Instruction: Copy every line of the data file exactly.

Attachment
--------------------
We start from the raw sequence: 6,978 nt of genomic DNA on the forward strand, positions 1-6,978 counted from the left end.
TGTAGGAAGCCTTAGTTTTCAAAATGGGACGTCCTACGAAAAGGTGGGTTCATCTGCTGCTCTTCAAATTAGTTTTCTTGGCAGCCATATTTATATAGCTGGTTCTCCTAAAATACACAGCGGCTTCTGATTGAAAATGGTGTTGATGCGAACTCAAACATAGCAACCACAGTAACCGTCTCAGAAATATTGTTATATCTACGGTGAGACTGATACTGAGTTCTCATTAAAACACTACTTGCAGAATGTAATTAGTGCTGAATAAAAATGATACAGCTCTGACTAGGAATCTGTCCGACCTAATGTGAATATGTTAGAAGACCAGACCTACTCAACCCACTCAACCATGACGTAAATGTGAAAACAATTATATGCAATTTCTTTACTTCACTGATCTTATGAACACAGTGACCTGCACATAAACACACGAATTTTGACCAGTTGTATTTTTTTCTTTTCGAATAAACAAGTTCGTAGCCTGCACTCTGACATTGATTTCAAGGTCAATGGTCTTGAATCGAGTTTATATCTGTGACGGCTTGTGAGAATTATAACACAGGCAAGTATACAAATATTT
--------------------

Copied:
We start from the raw sequence: 6,978 nt of genomic DNA on the forward strand, positions 1-6,978 counted from the left end.
TGTAGGAAGCCTTAGTTTTCAAAATGGGACGTCCTACGAAAAGGTGGGTTCATCTGCTGCTCTTCAAATTAGTTTTCTTGGCAGCCATATTTATATAGCTGGTTCTCCTAAAATACACAGCGGCTTCTGATTGAAAATGGTGTTGATGCGAACTCAAACATAGCAACCACAGTAACCGTCTCAGAAATATTGTTATATCTACGGTGAGACTGATACTGAGTTCTCATTAAAACACTACTTGCAGAATGTAATTAGTGCTGAATAAAAATGATACAGCTCTGACTAGGAATCTGTCCGACCTAATGTGAATATGTTAGAAGACCAGACCTACTCAACCCACTCAACCATGACGTAAATGTGAAAACAATTATATGCAATTTCTTTACTTCACTGATCTTATGAACACAGTGACCTGCACATAAACACACGAATTTTGACCAGTTGTATTTTTTTCTTTTCGAATAAACAAGTTCGTAGCCTGCACTCTGACATTGATTTCAAGGTCAATGGTCTTGAATCGAGTTTATATCTGTGACGGCTTGTGAGAATTATAACACAGGCAAGTATACAAATATTT